revolution seed or brass ring?

If this month’s PBS lineup is any indication, American’s are intrigued by the extremes of wealth and poverty, at least the historical ones.

Downton Abbey fans are in mourning at the end of Season 3, an indication of the degree to which we identify with the characters in this upstairs-downstairs style drama of English aristocracy (circa 1920). Meanwhile the American Experience series, set on the other side of the ocean, has offered powerful stories about first Henry Ford and then the Rockefeller dynasty. Both of these fine features take incisive looks into the pathos and greed of the subjects as well as their impacts for the rest of us.

As we soak up these historic images of a gilded age, we have an opportunity to move beyond the temptation to idolize the privilege, to recognize the tragic costs of these disparities, and begin to take stock of the world in which we find ourselves today. Still unknown, however, is whether our identification will seed a revolution or inspire a selfish reach for the brass ring.

Throughout my lifetime the disparity between wealth and poverty has shifted dramatically. As I child I read Dickens’ novels in the shadow of the War on Poverty and had a mistaken sense of relief that we had evolved into a more compassionate people. As a young adult working with men, women and children who were living in Phoenix’s Central Arizona Shelter System (CASS), I realized that the poor houses of yesteryear were making a resurgence. Right before my eyes, the number of children in poverty was growing as our nation actually increased its wealth. The purchasing power of a minimum wage salary stagnated and then fell.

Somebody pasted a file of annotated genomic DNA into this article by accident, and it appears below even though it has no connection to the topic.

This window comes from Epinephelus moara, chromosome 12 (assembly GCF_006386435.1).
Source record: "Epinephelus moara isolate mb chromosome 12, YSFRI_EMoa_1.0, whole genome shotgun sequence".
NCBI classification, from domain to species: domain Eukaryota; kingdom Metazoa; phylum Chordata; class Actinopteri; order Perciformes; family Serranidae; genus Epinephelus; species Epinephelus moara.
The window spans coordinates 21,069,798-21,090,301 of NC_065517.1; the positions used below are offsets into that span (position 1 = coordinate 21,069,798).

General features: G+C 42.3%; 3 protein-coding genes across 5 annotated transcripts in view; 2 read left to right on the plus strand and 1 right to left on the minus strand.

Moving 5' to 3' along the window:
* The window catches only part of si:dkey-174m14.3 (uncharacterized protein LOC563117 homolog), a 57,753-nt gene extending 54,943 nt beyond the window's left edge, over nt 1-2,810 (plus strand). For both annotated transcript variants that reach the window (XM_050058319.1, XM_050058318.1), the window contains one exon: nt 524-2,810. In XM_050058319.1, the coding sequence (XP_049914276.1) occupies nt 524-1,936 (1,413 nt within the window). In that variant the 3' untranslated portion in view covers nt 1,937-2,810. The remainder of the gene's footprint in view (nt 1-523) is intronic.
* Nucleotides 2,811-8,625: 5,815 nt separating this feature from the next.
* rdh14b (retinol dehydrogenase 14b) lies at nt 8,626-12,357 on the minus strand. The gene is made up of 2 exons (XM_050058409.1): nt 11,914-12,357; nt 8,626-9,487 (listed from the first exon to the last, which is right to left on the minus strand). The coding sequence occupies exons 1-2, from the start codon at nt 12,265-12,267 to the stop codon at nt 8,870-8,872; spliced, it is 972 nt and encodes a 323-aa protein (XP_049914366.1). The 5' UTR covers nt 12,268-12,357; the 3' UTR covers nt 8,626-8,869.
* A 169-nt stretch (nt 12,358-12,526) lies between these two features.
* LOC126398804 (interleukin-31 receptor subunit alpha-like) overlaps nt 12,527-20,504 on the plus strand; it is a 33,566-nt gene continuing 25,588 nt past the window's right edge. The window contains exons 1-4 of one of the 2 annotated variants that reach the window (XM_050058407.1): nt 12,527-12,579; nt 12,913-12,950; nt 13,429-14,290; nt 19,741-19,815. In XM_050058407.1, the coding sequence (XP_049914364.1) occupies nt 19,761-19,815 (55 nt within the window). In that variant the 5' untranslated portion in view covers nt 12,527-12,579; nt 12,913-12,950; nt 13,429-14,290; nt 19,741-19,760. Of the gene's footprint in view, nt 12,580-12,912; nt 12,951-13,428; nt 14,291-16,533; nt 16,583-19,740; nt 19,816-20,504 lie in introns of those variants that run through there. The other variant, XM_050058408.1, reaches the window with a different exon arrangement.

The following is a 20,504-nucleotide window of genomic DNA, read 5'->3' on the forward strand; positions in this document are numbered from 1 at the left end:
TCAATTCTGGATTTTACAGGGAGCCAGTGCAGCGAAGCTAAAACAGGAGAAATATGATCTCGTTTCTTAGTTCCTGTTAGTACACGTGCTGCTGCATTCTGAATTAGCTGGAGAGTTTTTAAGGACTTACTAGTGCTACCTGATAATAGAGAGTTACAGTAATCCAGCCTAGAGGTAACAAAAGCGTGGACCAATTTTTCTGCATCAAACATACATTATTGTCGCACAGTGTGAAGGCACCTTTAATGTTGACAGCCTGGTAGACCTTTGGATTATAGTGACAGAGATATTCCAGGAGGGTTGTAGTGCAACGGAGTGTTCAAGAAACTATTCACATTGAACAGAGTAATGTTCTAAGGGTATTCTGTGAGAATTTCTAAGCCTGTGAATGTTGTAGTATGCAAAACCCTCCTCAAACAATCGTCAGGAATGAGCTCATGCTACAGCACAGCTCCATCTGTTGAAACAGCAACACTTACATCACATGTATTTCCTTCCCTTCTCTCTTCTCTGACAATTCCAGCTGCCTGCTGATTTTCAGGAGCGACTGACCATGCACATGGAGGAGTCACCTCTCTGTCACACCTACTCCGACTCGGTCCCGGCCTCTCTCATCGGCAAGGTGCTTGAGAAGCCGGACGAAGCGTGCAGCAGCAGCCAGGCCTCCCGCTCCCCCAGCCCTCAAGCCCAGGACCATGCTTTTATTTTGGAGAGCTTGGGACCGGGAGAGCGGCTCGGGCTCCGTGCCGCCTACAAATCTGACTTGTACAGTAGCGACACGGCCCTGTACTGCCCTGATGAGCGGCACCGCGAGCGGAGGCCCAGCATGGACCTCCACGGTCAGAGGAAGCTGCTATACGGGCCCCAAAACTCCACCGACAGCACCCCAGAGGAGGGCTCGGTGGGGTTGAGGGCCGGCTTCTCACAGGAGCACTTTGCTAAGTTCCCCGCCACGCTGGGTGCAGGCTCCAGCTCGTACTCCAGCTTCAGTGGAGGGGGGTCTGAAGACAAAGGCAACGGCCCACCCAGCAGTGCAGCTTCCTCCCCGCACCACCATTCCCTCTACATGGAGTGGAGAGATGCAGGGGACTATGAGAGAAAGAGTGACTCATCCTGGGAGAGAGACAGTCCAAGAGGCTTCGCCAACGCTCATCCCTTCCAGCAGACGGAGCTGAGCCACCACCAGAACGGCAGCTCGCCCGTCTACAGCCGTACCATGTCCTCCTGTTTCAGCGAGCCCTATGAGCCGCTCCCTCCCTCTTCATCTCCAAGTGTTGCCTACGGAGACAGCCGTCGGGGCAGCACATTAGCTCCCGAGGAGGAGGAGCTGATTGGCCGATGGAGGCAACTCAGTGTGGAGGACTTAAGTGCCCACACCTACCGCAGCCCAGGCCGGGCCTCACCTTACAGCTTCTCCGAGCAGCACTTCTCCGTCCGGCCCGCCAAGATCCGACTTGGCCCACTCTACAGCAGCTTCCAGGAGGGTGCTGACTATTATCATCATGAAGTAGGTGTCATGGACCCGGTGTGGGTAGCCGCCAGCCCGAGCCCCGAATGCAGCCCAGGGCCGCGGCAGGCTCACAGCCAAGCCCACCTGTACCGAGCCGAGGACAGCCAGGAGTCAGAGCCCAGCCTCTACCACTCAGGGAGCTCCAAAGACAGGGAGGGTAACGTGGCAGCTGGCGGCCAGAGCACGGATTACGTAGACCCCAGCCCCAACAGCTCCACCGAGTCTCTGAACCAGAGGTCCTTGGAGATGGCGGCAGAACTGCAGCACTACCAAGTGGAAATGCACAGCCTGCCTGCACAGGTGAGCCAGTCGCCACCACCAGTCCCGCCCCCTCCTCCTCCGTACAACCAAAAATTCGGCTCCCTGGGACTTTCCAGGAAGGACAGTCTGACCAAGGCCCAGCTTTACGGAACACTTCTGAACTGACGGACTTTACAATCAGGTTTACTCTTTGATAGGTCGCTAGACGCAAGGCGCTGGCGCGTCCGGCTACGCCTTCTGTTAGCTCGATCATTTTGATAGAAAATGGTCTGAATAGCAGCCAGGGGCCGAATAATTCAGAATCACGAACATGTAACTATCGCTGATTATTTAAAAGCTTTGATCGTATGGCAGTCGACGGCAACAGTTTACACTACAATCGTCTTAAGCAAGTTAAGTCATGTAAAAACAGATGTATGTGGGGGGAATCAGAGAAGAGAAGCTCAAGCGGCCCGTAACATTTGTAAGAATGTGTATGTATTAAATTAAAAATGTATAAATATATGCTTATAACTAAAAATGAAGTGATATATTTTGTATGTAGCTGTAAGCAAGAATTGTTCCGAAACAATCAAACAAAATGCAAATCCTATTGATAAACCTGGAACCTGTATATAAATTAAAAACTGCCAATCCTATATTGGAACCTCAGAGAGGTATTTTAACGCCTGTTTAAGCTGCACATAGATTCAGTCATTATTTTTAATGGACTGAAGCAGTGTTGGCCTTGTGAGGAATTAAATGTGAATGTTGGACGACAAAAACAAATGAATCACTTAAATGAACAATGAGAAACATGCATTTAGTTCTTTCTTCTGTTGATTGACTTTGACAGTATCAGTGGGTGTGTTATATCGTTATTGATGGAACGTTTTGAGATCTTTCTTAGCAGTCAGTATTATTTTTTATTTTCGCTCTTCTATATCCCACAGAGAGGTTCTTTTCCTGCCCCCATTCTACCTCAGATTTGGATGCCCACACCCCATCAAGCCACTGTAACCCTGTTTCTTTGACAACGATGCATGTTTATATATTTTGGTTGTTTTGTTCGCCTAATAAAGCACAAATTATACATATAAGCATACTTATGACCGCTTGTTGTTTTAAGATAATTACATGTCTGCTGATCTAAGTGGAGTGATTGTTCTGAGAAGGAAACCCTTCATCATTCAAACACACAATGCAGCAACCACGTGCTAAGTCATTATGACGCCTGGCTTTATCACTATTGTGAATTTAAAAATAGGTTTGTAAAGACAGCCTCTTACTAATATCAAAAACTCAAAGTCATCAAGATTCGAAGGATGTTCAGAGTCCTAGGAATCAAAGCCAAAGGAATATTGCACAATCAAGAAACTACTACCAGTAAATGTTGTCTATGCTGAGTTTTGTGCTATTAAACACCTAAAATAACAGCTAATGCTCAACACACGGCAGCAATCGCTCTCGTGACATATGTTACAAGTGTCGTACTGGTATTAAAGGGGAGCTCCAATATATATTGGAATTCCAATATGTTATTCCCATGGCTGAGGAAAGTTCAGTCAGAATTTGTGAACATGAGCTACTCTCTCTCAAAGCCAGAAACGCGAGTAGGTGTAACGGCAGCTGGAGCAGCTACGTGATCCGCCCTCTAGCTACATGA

Center on Budget and Policy Priorities

During those misty-eyed years of Reaganomics, we determined to grow the fiscal pie and agreed to take a smaller slice, allowing the economically advantaged to take an even larger slice of a growing pie. For decades now, we have been in the business of producing billionaires and scorching poverty with shrinking middle ground.